Remember, Dan Quayle and that potatoe? A recent bestseller details the world’s worst typographical errors, from hotel brochures advertising a ‘French widow in every bedroom‘ to Tea Party signs declaring President Obama’s ‘crisis of competnce’. Read it again.
Proofreading should protect you from this. Of course, proofreading is not only about grammar and punctuation, but content, style, and tone. Here are 20 tips and techniques to help proofread your documents, blogs and emails.
What is proofreading?
It’s the difference between calling someone your boss a manager or the mange. Just one letter.
The spellchecker won’t (not wont) find it but others will.
20 Proofreading Tips
Here’s a framework for proofing any type of business document. Let me know if this works for you and what you’d add.
1. Wait 24 Hours, then Publish
Starting at the top. After you’ve finished writing, put it aside for one day. No, really, just do. In the morning everything is different.
Resist the urge to hit Publish when feeling the white heat of inspiration.
Instead, cool down, give yourself some distance and look at in the morning. You’ll be glad you did. It’s easy to confuse affect and effect, currently and momentarily and those other subtle beauties.
2. Print it
Then find a quiet place where you can edit the document slowly.
Notice how you see things on the written page that you missed on the screen.
Your (not you’re) eye will catch these when printed. If this isn’t practical for all documents, at least print out those that must be checked thoroughly. Some documents are more important than others!
3. Increase the Onscreen Font Size
Don’t have time to print it out or don’t have a printer?
Increase the point size or use the zoom tool to make the text easier to read.
Another trick is to use a non-standard font. This forces you to slooooow down and read more carefully.
Assume all facts are wrong. No, really do. Develop a nice, healthy skepticism.
Double check every fact on the page.
As Al Pacino says to Hilary Swank in Insomnia – ‘It’s your name on the report.’
Hilary checked and that’s when the movie changed gear.
Likewise, check percentages carefully.
Did you really mean he got a 200% payrise or was it 20%?
Also, be careful with dates. Don’t write Tuesday, May the 7th when May the seventh is actually Thursday. Spellcheckers don’t find these mistakes.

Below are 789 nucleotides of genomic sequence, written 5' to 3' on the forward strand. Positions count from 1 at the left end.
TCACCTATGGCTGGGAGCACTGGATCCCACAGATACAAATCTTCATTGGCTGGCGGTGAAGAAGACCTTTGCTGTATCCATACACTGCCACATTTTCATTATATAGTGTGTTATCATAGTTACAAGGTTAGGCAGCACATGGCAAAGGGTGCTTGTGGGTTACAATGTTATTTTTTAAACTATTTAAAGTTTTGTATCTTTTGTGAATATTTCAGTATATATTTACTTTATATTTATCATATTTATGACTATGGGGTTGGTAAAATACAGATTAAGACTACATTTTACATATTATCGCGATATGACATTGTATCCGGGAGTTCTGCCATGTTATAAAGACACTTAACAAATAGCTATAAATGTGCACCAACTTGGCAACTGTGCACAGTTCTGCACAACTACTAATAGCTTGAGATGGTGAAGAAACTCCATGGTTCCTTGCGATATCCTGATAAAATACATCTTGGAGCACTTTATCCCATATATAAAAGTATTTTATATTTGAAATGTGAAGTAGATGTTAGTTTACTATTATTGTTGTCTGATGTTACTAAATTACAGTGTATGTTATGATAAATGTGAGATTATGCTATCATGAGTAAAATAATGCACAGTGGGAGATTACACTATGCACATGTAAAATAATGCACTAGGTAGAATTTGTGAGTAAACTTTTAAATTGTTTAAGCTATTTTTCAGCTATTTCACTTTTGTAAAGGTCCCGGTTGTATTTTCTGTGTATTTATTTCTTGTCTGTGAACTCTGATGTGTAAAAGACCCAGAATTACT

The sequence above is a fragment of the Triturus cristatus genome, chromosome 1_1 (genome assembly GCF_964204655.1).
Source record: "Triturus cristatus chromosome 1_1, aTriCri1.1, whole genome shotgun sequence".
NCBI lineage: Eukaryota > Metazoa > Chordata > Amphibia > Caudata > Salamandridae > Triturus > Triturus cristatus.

5. Headers and Footers
If you’re using an internal company template, make sure to change the default settings in the header and footer. Also check that they don’t refer to the previous document, i.e. if you’ve went File, Save As to save time.
6. Document Properties
Change the File, Properties if you’re sending a MS Word document.
Otherwise the setting will show the previous document’s details, also captured during PDF conversion.
7. Read Backwards
Don’t start on line one, page one.
Start at the very end and, using a ruler, work your way back to the top. This forces you to pay attention and stop your momentum.
8. Use a wooden ruler
Put it under each line as you read. Again, this forces you to pay attention and stop your eyes jumping ahead.
9. Look for Gaps
Check for the most obvious piece of information and see if it’s there. For example, have you included the date on an invitation? Have you mentioned the name of the site and included a link? Have you included the person’s job title? Have you dated the press release?
10. Blind Spots
No one’s perfect. We all have problem areas when it comes to editing.
Create a list of those that trip you up. Print it out. Put it on the wall. Check this after you’ve completed the first round of edits.
Congratulate yourself when you find one. That’s what it’s there for!
11. Read it out
Maybe not in the office 🙂 but book a meeting room, print out the document and read it aloud. Your ear will pick up where the tone is wrong, transitions that don’t work, and sections that need to be revised.